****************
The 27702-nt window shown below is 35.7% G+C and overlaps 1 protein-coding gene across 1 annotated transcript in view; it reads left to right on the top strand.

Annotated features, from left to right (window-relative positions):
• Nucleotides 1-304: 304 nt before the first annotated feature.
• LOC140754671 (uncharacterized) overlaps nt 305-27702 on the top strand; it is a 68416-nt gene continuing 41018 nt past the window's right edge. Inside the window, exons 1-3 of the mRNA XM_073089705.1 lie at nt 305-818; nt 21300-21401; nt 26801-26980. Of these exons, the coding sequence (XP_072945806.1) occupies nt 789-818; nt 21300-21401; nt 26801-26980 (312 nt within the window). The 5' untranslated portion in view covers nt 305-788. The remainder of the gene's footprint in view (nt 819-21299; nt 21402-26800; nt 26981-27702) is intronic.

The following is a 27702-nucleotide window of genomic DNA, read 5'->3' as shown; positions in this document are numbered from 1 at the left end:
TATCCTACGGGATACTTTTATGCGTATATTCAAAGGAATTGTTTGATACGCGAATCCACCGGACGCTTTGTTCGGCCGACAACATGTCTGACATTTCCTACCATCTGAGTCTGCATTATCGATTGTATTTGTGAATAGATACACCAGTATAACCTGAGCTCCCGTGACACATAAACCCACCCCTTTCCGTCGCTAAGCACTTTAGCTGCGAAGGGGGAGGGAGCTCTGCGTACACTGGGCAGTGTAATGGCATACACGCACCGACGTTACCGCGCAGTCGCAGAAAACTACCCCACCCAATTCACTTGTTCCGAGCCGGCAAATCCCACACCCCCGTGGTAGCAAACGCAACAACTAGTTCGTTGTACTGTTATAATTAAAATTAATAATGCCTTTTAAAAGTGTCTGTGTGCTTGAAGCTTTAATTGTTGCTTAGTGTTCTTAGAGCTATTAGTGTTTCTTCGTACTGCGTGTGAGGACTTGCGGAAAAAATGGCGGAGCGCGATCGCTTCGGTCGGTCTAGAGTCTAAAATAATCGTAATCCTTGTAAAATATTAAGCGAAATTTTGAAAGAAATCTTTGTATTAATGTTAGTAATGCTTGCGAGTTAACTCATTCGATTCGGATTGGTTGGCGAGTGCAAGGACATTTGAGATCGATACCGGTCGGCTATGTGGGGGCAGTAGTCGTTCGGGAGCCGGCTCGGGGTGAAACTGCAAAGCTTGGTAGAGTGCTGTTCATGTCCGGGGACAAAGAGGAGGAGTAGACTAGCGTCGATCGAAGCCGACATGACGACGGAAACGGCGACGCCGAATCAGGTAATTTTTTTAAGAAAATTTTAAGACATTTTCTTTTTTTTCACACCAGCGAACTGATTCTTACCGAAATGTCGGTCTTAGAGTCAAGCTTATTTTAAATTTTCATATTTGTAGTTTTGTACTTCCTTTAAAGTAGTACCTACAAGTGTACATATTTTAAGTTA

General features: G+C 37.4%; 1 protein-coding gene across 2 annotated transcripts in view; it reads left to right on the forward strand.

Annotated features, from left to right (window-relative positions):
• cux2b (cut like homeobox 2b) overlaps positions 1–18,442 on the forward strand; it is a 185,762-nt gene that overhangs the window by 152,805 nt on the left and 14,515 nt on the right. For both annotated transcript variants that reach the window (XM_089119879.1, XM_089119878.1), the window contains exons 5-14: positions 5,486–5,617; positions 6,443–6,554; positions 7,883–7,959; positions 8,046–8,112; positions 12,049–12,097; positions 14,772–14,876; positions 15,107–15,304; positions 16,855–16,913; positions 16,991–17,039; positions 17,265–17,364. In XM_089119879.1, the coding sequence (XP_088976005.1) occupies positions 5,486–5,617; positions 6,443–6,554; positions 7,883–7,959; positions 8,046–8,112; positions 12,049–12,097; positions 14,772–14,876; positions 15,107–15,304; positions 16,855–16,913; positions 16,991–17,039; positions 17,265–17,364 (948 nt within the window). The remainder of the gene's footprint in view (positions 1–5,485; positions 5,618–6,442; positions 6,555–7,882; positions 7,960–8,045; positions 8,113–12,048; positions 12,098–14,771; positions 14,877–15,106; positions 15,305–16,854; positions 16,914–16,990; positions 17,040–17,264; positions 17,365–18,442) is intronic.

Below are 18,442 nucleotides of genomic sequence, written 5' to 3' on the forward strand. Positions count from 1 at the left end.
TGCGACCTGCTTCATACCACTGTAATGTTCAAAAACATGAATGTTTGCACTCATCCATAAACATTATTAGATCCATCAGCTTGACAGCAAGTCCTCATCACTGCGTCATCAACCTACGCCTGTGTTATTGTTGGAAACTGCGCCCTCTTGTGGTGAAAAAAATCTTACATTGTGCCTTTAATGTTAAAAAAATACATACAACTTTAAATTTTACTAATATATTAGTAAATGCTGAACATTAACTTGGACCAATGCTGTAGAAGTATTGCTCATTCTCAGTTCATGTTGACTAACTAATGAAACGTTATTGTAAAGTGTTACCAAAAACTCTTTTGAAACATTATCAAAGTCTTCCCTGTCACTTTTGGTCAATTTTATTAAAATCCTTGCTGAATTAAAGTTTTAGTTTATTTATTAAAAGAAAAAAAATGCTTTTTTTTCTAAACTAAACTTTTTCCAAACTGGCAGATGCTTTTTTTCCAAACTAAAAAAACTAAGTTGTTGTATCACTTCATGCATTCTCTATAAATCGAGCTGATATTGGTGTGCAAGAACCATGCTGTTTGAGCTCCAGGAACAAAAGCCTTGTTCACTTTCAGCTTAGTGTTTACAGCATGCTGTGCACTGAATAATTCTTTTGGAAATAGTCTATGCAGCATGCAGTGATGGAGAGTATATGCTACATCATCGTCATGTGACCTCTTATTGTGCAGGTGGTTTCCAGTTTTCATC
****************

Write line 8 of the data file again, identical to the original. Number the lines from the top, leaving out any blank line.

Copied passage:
Annotated features, from left to right (window-relative positions):